Earthquakes around Bárðabunga volcano


Holuhraun is a new lava field just north of the Vatnajökull glacier, in the North-eastern Region of the Icelandic Highlands. The lava field was created by fissure eruptions from Bárðabunga volcano, they began on August 29th in 2014 and produced a lava field of more than 85 km2 wide, the largest in Iceland since 1783. The eruption lasted for almost six months, until February last year, with the lava flowing over a wide stretch of land, changing the landscape, including the path and temperature of Jökulsá, a glacier river flowing from underneath the Vantajökull ice cap, resulting in the river partly heating up so that people who ventured up on that part of the highlands were able to bask and bathe in it surrounded by the fresh black lava.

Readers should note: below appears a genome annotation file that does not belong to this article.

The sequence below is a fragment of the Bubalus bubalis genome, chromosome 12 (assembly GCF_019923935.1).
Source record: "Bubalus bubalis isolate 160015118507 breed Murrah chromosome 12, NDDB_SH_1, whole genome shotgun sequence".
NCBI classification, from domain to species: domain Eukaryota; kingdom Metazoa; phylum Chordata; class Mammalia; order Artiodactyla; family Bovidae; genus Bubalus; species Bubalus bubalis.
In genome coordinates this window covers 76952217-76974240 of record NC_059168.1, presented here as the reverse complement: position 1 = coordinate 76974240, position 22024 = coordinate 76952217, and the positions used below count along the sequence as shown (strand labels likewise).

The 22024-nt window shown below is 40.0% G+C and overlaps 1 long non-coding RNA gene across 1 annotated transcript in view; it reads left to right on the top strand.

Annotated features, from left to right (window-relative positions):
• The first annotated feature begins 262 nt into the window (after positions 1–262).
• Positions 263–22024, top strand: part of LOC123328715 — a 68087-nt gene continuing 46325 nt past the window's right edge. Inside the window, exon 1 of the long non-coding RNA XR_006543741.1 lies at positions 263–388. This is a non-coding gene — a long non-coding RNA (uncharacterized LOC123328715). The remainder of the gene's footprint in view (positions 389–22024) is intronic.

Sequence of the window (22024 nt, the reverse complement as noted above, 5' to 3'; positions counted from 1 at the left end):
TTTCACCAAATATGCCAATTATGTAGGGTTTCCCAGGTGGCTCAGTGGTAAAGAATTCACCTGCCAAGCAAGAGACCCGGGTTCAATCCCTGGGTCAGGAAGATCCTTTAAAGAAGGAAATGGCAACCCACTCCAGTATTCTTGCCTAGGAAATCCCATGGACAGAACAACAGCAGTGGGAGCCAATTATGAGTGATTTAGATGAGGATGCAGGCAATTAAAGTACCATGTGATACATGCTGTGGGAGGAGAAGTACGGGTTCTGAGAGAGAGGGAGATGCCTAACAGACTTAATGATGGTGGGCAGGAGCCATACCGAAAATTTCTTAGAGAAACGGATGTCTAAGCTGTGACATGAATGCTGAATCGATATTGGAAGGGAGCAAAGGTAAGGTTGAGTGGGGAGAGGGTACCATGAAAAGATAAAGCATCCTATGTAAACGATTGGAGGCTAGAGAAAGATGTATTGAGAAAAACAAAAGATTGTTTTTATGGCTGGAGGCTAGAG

The last earthquake was at 7am this morning and measured 4.4 on the Richter scale, the biggest one measured since the end of the eruption in February. Right now there is considerable seismic activity in Bárðabunga and scientists are keeping a close eye on it, the events up there are unprecedented and so scientists are observing with great alertness. Normally there would not be such strong seismic activity so soon after a caldera subsides. According to geologist Magnús Tumi Guðmundsson much more activity is likely needed before we can expect an eruption to start up again. It might be that the caldera is filling up again or simply levelling out after the 2014 eruption, but there are only one hundred such calderas to support the scientists in their theories and about a hundred years of recorded history with only the last few dozens of years truly reliable. Scientists are also keeping a close watch on the geothermal temperature in the area might be rising, and its important to monitor, as it might result in water accumulating en mass under the ice cap and later resulting in a huge run-off. A team of researchers are preparing a trip up to Bárðabunga in the first weeks of June to install new measuring equipment to be able to better monitor the activity.